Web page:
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Col. John M. Harrell, Confederate Military History, a library of Confederate States Military History: Volume 10.2, Arkansas (ed. Clement Anselm Evans) 13 1 Browse Search
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Browsing named entities in Col. John M. Harrell, Confederate Military History, a library of Confederate States Military History: Volume 10.2, Arkansas (ed. Clement Anselm Evans). You can also browse the collection for H. A. Montgomery or search for H. A. Montgomery in all documents.

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of January, or first of February, after the legislature had taken a recess until March, Maj. H. A. Montgomery, of Memphis, completed his line of magnetic telegraph from that city to Little Rock. A he Mississippi river, in the midst of one of the most productive cotton regions in the State. Montgomery had, the year before, obtained a charter for a company to operate this line, of which Charles ork, was president, and James Henry, a merchant, formerly of Massachusetts, was secretary. Major Montgomery was a practical operator, with L. C. Baker for his assistant and, eventually, chief operator. On the evening of the completion of his line to Memphis, Montgomery called on the writer of this history with the announcement that he was about to send his first dispatch, which it was his desircal results in the then uncertain and helpless condition of affairs. The next morning found Montgomery considerably worked up by news he had received of the effect of his dispatch at Helena, to whi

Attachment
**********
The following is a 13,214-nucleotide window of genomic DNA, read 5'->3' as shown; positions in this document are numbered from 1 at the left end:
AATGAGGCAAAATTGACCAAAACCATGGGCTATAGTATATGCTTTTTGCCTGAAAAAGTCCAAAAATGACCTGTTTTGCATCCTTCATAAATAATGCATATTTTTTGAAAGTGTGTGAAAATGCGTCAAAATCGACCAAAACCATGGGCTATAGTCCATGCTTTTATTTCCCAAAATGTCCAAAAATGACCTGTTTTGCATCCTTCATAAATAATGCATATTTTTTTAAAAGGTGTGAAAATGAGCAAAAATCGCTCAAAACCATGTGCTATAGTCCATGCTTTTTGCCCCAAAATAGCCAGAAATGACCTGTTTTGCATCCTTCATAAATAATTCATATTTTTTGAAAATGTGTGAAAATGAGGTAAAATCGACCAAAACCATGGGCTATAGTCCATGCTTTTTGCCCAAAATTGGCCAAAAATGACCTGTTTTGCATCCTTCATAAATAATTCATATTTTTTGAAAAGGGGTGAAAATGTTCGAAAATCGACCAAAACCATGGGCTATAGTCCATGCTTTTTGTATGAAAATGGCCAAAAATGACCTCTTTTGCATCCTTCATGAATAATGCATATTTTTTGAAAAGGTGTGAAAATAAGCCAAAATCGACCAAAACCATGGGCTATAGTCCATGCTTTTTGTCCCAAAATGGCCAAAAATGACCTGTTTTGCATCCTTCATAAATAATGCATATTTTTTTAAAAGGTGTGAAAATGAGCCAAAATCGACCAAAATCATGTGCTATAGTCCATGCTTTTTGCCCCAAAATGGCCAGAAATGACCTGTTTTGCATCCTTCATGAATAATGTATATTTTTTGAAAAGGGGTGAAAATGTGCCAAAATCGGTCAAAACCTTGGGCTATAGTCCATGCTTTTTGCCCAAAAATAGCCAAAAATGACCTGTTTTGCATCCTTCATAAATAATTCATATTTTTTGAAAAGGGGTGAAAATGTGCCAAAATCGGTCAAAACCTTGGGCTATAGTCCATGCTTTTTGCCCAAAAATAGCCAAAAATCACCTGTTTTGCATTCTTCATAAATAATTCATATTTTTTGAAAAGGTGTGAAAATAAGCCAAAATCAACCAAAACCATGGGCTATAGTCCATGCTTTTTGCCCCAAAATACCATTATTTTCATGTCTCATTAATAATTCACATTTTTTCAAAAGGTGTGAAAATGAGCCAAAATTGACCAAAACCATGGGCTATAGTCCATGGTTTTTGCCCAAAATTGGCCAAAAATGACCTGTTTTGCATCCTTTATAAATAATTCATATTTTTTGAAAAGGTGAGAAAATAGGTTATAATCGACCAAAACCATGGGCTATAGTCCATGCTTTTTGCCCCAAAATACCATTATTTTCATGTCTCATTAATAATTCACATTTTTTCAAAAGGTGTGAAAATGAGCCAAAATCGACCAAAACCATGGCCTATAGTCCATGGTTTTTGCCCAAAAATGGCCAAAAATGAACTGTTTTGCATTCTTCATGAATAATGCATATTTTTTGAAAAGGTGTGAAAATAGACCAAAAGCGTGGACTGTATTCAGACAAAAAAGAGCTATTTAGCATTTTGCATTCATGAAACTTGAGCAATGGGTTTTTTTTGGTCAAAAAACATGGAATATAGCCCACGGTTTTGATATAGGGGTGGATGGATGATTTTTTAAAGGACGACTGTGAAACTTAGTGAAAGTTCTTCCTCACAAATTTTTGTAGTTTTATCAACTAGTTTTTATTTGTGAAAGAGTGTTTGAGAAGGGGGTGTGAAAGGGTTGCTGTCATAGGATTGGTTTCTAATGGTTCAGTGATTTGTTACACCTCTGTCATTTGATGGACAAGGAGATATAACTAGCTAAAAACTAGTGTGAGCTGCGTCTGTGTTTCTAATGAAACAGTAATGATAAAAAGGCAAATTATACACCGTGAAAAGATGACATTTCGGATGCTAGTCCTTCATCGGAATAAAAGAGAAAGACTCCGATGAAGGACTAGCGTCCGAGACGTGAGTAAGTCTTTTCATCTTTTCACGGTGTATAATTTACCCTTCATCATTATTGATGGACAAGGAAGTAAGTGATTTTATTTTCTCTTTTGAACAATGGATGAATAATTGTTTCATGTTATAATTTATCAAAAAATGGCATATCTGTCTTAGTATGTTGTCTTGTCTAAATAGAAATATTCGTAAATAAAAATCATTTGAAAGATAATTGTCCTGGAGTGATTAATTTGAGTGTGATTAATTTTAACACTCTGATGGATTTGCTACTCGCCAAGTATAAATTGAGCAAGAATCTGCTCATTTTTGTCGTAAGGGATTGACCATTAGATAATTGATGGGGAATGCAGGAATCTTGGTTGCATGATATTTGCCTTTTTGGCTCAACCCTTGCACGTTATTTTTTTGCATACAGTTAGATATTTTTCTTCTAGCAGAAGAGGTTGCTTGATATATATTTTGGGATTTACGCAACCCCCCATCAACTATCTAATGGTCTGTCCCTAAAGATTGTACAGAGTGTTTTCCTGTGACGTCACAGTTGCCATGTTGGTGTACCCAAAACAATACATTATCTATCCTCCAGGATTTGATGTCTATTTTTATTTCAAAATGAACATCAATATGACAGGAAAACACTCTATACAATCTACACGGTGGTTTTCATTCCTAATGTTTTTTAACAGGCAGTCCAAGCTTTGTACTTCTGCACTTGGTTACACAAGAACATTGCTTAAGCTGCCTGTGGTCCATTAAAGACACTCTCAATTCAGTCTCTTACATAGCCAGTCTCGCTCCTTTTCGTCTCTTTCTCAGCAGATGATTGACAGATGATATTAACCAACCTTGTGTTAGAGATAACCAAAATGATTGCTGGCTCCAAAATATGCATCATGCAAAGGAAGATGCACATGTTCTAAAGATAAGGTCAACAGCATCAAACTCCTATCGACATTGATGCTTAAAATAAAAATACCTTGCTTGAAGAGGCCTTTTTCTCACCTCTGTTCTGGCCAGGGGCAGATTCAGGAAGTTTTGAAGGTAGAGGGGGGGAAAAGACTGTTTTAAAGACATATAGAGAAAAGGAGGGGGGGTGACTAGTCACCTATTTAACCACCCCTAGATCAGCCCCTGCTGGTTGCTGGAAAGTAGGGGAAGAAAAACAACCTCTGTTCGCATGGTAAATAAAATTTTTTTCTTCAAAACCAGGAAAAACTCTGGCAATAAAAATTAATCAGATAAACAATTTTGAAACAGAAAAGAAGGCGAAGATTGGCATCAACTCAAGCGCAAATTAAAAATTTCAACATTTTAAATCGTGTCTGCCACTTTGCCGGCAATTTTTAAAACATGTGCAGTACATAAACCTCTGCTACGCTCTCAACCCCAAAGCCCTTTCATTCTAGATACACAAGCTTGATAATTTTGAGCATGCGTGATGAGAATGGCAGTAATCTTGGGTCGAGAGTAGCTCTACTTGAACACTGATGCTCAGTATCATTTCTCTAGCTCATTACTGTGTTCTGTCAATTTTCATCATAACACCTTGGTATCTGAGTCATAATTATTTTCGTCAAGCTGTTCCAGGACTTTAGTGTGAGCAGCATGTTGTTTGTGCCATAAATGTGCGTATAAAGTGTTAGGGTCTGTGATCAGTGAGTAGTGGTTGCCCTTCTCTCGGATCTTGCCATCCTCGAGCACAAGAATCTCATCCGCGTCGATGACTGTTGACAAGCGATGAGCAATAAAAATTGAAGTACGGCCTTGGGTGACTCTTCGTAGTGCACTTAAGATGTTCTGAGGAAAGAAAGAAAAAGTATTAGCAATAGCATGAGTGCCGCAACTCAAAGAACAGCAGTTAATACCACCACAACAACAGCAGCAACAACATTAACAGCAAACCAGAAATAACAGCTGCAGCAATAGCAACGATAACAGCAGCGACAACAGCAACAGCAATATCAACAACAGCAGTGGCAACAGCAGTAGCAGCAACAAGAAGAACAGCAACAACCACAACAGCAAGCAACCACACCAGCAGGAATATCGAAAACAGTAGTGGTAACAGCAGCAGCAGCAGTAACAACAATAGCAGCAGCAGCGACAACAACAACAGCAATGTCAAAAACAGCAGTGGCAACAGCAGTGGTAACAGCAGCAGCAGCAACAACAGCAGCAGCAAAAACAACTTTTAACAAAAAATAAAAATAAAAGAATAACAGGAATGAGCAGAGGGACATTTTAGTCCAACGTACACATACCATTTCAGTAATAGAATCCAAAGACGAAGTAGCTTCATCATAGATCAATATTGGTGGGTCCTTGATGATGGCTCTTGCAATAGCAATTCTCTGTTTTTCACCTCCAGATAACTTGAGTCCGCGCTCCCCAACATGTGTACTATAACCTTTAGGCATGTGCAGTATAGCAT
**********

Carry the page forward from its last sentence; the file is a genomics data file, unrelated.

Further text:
due for the coolness, skill and devotion with which for two days he and his gallant brigade bore the brunt of the battle. Colonel Burbridge, Colonel Rosser, Colonel Gates, Major Lawther, Major Wade, Captain MacDonald and Captain Schaumburg are some of those who attracted my special attention by distinguished conduct. In McCulloch's division, the Louisiana regiment under Col. Louis HÅ•bert, and the Arkansas regiment under Colonel McRae, are especially mentioned for their good conduct. Major Montgomery, Captain Bradfute, Lieutenants Lomax, Kimmel, Dillon and Frank Armstrong, assistant adjutant-general, were ever active and soldierly. . . . You will perceive from this report, General, that although I did not, as I hoped, capture or destroy the enemy's army in western Arkansas, I have inflicted upon it a heavy blow, and compelled him to fall back into Missouri. This he did on the 16th inst. The report of Gen. Albert Pike illustrates the confusion and consequent disasters of a mi
win, First Lieut. Nathaniel Grant, Second Lieut. J. Scott, Third Lieut. J. Bates. Company D, of LaFayette county, Capt. Joseph C. Tyson, First Lieut. Charles A. Jenkins, Second Lieut. James M. Meyers, Third Lieut. Chesley G. Williams; on reorganization Samuel W. Mays was made captain. Company E, of Hempstead county, Capt. John A. Rowles, First Lieut. Samuel Ogden, Second Lieut. Augustus Kyle, Third Lieut. Ellis G. Winstead; on reorganization Augustus Kyle was made captain. Company F, of Montgomery, Capt. J. M. Simpson, First Lieut. J. W. Lavender, Second Lieut. Arthur Mayberry, Third Lieut. P. D. Davis; Captain Simpson was mortally wounded in the battle of Elkhorn, and First Lieut. J. W. Lavender became captain. Company G, of Pike county, Capt. James F. Black, First Lieut. William B. Gould, Second Lieut. John N. McCollum, Third Lieut. H. Clay Polk; on reorganization W. B. Gould became captain. Company H, of Polk county, Capt. William H. Earp, First Lieut. James M. Helton, Second L